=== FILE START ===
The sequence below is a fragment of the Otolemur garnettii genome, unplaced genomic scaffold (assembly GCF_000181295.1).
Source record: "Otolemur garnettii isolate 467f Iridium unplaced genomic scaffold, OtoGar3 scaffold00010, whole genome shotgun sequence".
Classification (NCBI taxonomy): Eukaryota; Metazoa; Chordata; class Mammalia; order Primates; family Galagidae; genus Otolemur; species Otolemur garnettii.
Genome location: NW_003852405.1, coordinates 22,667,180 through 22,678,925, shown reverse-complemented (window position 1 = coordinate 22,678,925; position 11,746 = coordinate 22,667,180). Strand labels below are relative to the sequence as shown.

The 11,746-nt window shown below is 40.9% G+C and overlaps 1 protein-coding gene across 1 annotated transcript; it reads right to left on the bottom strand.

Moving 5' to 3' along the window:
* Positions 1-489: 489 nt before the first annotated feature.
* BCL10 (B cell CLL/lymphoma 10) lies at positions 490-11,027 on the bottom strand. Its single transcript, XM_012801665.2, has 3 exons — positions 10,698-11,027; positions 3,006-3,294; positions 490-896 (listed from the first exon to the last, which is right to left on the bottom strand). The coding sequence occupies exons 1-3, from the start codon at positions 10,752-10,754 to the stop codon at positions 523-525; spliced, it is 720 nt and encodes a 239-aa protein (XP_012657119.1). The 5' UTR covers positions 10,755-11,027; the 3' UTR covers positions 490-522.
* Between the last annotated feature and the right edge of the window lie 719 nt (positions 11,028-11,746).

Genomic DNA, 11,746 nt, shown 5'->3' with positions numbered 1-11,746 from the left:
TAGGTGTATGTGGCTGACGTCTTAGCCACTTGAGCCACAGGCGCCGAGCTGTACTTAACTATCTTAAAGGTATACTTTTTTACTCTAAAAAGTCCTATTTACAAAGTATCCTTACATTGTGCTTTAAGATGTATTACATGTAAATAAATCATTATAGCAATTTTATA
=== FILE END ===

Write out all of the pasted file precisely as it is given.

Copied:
The sequence below is a fragment of the Otolemur garnettii genome, unplaced genomic scaffold (assembly GCF_000181295.1).
Source record: "Otolemur garnettii isolate 467f Iridium unplaced genomic scaffold, OtoGar3 scaffold00010, whole genome shotgun sequence".
Classification (NCBI taxonomy): Eukaryota; Metazoa; Chordata; class Mammalia; order Primates; family Galagidae; genus Otolemur; species Otolemur garnettii.
Genome location: NW_003852405.1, coordinates 22,667,180 through 22,678,925, shown reverse-complemented (window position 1 = coordinate 22,678,925; position 11,746 = coordinate 22,667,180). Strand labels below are relative to the sequence as shown.

The 11,746-nt window shown below is 40.9% G+C and overlaps 1 protein-coding gene across 1 annotated transcript; it reads right to left on the bottom strand.

Moving 5' to 3' along the window:
* Positions 1-489: 489 nt before the first annotated feature.
* BCL10 (B cell CLL/lymphoma 10) lies at positions 490-11,027 on the bottom strand. Its single transcript, XM_012801665.2, has 3 exons — positions 10,698-11,027; positions 3,006-3,294; positions 490-896 (listed from the first exon to the last, which is right to left on the bottom strand). The coding sequence occupies exons 1-3, from the start codon at positions 10,752-10,754 to the stop codon at positions 523-525; spliced, it is 720 nt and encodes a 239-aa protein (XP_012657119.1). The 5' UTR covers positions 10,755-11,027; the 3' UTR covers positions 490-522.
* Between the last annotated feature and the right edge of the window lie 719 nt (positions 11,028-11,746).

Genomic DNA, 11,746 nt, shown 5'->3' with positions numbered 1-11,746 from the left:
TAGGTGTATGTGGCTGACGTCTTAGCCACTTGAGCCACAGGCGCCGAGCTGTACTTAACTATCTTAAAGGTATACTTTTTTACTCTAAAAAGTCCTATTTACAAAGTATCCTTACATTGTGCTTTAAGATGTATTACATGTAAATAAATCATTATAGCAATTTTATA